If you use Exchange Server, Auto-Archive moves the archived items from the Exchange Server to a local drive on your notebook or desktop. While this keeps your Exchange Server nice and small, if you happen to use email to store legal documents, or want to search for emails you've sent a year ago, Auto-Archive is like throwing data away.Figure: Turn off AutoArchive so your emails do not get thrown away I promise you'll be thankful you never deleted your Sent Items.
We have a program called SSW LookOut! for Outlook to check for this rule.
SSW LookOut! for Outlook can tell you if you have archive on.Figure: SSW LookOut! for Outlook warns you if Outlook is set to archive your emails
You may be involved in different tasks simultaneously every day. The best way to organize your tasks and follow each task individually is grouping your emails by conversation. By default, Outlook groups the emails by Date.
Follow these steps to group by conversation:
- Open Outlook and select the Mail View.
- Right-click any column and choose the "Customize Current View..." option.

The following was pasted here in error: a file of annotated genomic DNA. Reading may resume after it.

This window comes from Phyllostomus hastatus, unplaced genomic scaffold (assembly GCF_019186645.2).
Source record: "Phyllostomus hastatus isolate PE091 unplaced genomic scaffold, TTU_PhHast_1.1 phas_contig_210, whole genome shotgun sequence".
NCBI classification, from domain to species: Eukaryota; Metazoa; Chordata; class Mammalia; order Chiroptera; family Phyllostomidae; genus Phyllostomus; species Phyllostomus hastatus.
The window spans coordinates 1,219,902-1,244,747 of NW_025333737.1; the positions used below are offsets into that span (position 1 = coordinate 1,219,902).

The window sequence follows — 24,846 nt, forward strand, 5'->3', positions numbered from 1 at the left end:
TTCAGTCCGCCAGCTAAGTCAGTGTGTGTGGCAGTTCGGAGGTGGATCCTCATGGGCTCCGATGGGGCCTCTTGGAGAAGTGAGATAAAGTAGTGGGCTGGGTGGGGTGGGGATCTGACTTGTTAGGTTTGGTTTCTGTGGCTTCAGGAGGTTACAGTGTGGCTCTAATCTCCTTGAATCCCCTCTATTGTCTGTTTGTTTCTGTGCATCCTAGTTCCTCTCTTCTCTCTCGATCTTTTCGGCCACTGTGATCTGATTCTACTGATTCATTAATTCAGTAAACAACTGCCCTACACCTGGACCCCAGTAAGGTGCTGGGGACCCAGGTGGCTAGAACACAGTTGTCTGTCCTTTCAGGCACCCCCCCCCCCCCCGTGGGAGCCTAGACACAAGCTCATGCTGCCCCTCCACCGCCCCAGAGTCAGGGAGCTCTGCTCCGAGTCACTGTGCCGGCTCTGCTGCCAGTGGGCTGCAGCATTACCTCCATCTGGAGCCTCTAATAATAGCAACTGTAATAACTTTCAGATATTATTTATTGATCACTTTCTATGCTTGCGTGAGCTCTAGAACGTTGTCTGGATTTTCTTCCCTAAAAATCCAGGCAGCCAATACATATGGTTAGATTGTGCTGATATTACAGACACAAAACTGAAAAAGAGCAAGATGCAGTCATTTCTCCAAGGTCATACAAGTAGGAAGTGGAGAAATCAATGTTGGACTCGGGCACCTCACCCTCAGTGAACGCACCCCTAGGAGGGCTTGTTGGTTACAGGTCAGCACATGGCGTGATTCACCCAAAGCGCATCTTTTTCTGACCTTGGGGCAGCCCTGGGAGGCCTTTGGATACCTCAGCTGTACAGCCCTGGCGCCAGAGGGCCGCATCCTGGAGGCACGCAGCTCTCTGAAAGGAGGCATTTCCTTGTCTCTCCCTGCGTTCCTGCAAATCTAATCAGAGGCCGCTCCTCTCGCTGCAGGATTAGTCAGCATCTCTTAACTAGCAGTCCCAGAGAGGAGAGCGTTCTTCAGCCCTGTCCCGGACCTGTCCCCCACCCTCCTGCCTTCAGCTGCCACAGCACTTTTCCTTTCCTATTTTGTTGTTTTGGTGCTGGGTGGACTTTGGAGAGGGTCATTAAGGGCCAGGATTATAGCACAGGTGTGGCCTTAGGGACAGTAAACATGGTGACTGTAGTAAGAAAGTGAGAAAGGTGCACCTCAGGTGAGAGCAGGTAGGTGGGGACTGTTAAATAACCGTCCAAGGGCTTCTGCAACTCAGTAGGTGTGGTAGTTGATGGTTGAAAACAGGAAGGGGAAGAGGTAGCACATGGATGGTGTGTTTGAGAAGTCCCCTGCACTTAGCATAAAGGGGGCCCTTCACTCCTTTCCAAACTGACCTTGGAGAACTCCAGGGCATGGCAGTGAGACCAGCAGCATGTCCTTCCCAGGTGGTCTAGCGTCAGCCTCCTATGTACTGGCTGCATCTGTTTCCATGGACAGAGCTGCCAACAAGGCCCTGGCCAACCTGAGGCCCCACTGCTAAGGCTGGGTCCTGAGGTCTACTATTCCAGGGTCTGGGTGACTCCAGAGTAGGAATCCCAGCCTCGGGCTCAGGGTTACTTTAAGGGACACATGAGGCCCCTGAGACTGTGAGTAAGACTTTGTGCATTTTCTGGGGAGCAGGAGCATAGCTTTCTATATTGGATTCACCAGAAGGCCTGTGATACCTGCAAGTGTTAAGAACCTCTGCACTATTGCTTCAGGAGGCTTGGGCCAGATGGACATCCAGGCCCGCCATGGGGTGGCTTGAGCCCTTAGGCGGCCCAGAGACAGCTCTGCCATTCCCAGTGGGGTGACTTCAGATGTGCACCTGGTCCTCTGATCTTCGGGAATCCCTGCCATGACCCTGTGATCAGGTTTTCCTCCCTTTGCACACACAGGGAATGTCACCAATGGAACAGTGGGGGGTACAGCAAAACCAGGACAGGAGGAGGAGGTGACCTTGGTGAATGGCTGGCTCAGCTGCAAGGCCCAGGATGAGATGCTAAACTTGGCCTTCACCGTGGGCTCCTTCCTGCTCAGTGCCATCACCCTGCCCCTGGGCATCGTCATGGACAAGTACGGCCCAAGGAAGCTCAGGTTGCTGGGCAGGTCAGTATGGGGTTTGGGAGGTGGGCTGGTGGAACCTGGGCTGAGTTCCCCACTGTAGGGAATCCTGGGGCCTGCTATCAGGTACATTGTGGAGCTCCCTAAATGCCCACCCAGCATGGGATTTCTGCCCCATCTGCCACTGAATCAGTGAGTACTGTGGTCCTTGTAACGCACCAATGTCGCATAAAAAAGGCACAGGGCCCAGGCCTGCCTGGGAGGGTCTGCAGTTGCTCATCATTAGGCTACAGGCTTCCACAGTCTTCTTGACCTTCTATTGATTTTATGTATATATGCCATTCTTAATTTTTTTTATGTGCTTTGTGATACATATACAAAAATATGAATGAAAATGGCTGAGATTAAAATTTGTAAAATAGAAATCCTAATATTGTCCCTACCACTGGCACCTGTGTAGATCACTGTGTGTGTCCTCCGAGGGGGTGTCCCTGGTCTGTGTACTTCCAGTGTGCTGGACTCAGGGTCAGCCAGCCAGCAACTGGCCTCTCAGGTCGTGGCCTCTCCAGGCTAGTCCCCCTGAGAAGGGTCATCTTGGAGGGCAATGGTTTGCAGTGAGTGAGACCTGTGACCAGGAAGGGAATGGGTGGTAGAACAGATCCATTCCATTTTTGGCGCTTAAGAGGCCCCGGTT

- Select the "Group by..." option as displayed in the image.
- Select the "Conversation" field from the list. (Leave empty the remaining groups)
Cut down the noise in your inbox by visually filtering emails not sent directly to you.
Even though you may check your emails before sending, use SSW lookout to help you avoid mistakes, and even if you send/receive manually, there will still be times where you will send out an email with mistakes or incorrect content.
But all is not lost.
With Outlook 2007
If you go into your sent items, open up the offending email, and go into Actions | Recall this Message, outlook will attempt to delete the message from the recipient's inbox before he has a chance to read it.Figure: Actions | Recall this Message (Outlook 2007)
With Outlook 2010
If you go into your sent items, open up the offending email, and go into file | Info | Resend Or Recall | Recall this message, outlook will attempt to delete the message from the recipient's inbox before he has a chance to read it.